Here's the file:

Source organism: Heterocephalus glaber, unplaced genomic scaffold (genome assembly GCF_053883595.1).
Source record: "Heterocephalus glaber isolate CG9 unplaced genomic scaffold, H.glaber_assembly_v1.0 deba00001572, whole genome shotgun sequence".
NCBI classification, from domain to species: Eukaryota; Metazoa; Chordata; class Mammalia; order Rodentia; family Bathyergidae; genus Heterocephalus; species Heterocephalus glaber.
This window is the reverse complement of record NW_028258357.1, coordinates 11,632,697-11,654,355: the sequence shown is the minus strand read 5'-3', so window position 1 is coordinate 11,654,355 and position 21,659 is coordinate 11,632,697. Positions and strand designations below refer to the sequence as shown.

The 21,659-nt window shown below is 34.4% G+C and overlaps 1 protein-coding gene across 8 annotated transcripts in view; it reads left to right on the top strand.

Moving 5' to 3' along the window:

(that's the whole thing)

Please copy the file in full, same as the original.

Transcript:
Source organism: Heterocephalus glaber, unplaced genomic scaffold (genome assembly GCF_053883595.1).
Source record: "Heterocephalus glaber isolate CG9 unplaced genomic scaffold, H.glaber_assembly_v1.0 deba00001572, whole genome shotgun sequence".
NCBI classification, from domain to species: Eukaryota; Metazoa; Chordata; class Mammalia; order Rodentia; family Bathyergidae; genus Heterocephalus; species Heterocephalus glaber.
This window is the reverse complement of record NW_028258357.1, coordinates 11,632,697-11,654,355: the sequence shown is the minus strand read 5'-3', so window position 1 is coordinate 11,654,355 and position 21,659 is coordinate 11,632,697. Positions and strand designations below refer to the sequence as shown.

The 21,659-nt window shown below is 34.4% G+C and overlaps 1 protein-coding gene across 8 annotated transcripts in view; it reads left to right on the top strand.

Moving 5' to 3' along the window: